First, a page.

President Beverley Byers-Pevitts, Ph.D., Patricia Garney, Jackie Russell and Emilie Jester

Faculty Pay Tribute to Fallen Service Personnel On April 18, Park faculty honored American service personnel who have died in Afghanistan and Iraq by reading their names aloud at the entrance to the Parkville Campus Academic Underground. Led by Ronald F. Brecke, Ph.D., professor of political science, the faculty members recited more than 3,200 names in 15-minute intervals. A webcast is at www.park.edu/tribute/. Cultural Sharing: Become Kenyan for a Day Park explored Kenyan culture at the University’s Cultural Sharing on April 20 in the David Theatre at the Parkville Campus. The third installment in a series that seeks global understanding through cultural exchange, the event featured Kenyan history and traditional food, music, dance and clothing. The Park chapter of People to People International and the Graphic Design Department, Office of International Education and Study Abroad, Office of International Student Services and the Milele Kenya Club sponsored the event. Music Student Wins Top Prize at Iowa Piano Competition Graduate student Lolita Lisovskaya earned the $7,500 top prize at the 2007 Iowa Piano Competition on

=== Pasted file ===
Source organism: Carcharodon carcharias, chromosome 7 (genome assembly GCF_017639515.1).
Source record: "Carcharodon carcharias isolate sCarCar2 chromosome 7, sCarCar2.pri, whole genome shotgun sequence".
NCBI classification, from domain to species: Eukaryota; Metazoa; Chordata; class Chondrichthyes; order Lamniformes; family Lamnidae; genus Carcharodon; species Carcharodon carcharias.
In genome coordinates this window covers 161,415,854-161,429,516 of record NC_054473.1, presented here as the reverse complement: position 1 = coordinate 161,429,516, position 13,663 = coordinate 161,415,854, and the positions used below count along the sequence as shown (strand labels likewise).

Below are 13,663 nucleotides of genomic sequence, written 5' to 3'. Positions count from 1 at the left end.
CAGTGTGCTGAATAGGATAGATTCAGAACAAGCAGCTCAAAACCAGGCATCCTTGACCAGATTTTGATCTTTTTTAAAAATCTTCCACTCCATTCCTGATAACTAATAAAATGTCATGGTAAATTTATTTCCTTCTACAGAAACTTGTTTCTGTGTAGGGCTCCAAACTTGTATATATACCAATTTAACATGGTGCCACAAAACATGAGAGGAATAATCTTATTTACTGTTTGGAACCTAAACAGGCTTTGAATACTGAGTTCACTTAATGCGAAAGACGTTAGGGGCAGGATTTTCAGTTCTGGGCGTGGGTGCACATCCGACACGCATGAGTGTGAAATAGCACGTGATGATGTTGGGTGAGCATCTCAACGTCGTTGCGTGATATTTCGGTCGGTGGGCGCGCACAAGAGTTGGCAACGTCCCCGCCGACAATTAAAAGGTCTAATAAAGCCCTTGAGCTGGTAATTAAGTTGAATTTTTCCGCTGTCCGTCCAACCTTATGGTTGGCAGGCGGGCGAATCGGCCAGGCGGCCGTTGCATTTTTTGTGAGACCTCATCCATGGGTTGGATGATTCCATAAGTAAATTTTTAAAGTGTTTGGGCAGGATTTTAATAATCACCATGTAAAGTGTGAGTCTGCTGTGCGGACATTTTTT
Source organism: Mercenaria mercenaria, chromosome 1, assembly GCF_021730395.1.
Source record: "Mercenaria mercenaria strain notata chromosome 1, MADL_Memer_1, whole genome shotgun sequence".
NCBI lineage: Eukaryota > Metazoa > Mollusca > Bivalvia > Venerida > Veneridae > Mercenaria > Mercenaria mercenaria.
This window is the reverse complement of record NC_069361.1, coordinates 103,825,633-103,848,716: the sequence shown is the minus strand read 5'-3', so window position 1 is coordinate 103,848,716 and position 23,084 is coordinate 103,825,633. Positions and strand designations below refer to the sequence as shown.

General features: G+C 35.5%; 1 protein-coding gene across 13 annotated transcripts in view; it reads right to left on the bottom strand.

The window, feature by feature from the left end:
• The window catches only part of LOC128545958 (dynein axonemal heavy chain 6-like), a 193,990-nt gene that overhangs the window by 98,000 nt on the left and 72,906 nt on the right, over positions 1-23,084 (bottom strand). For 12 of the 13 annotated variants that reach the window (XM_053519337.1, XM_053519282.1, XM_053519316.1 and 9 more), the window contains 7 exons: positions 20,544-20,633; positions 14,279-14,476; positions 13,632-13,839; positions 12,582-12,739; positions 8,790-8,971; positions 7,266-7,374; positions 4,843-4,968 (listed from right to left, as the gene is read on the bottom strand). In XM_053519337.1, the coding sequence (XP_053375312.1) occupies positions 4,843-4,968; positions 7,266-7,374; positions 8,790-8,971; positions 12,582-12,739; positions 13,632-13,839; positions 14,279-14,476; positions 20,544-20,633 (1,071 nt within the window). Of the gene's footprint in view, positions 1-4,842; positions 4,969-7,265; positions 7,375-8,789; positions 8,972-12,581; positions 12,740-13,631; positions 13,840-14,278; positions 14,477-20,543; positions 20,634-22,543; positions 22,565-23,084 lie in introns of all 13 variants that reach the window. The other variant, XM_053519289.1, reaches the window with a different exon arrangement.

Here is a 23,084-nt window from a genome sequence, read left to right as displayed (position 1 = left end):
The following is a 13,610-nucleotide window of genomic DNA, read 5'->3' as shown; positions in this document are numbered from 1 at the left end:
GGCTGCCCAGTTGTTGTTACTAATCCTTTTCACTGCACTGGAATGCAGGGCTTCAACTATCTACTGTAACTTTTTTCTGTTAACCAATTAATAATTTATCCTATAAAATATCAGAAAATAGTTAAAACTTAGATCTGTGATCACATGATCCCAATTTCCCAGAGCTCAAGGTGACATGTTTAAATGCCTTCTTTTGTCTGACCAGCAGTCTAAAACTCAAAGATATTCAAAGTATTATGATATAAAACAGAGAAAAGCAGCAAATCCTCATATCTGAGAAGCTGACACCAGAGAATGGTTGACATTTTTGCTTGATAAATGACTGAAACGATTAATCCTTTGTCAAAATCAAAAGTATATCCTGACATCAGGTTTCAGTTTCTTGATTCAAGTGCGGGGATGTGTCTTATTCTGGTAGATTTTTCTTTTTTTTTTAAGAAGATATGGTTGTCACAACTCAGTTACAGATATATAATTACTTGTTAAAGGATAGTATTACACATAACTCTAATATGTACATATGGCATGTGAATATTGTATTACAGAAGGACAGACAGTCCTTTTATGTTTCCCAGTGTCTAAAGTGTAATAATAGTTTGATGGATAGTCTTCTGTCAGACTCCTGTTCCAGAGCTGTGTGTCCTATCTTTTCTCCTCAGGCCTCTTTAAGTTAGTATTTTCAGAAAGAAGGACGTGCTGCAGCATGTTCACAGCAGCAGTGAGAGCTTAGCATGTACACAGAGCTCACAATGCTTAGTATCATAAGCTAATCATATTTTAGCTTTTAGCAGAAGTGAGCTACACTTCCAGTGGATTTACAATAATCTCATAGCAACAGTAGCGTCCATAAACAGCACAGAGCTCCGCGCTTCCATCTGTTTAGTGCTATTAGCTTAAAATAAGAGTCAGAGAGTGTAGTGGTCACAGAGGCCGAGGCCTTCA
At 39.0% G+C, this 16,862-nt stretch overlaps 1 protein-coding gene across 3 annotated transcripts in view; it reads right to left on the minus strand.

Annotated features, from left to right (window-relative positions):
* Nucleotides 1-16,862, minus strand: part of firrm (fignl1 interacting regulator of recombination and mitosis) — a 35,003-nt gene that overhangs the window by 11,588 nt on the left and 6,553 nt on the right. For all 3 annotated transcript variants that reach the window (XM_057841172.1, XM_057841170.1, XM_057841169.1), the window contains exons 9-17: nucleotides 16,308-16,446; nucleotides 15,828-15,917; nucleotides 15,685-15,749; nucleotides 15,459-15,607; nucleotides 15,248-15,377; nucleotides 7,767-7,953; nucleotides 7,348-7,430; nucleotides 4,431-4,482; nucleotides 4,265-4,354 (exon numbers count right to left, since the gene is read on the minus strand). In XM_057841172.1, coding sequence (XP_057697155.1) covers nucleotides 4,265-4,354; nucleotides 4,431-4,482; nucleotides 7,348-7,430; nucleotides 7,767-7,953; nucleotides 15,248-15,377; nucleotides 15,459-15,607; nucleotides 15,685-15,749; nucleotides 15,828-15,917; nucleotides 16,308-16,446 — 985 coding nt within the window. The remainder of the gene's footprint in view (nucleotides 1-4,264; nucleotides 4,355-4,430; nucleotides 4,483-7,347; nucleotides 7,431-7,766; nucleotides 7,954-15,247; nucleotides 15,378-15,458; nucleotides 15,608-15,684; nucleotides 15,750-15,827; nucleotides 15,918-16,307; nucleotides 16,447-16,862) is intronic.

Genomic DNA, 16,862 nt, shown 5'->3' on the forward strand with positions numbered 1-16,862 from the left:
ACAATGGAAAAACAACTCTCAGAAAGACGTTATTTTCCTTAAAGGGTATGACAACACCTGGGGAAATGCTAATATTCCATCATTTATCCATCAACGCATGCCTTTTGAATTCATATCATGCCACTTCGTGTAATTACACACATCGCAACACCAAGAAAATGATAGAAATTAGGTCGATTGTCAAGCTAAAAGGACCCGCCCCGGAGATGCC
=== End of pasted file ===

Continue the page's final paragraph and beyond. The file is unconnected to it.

Students Forgo Spring Break for Civic Engagement On March 10-17, eight students and two Student Life graduate assistants from the Parkville Campus traveled to Jacksonville, Fla., to volunteer at Second Harvest Food Bank, Dignity-U-Wear, Clothing Warehouse, the Clara White Mission’s homeless shelter and The Sanctuary’s after-school program. They also volunteered at the Child Guidance Center in Kansas City, Mo.

Megan Wescoat and Mel Gardner help kids cook snacks at The Sanctuary After School Program.

Cleanup crew at the Child Guidance Center

Fall 2007 << 15


<< campus news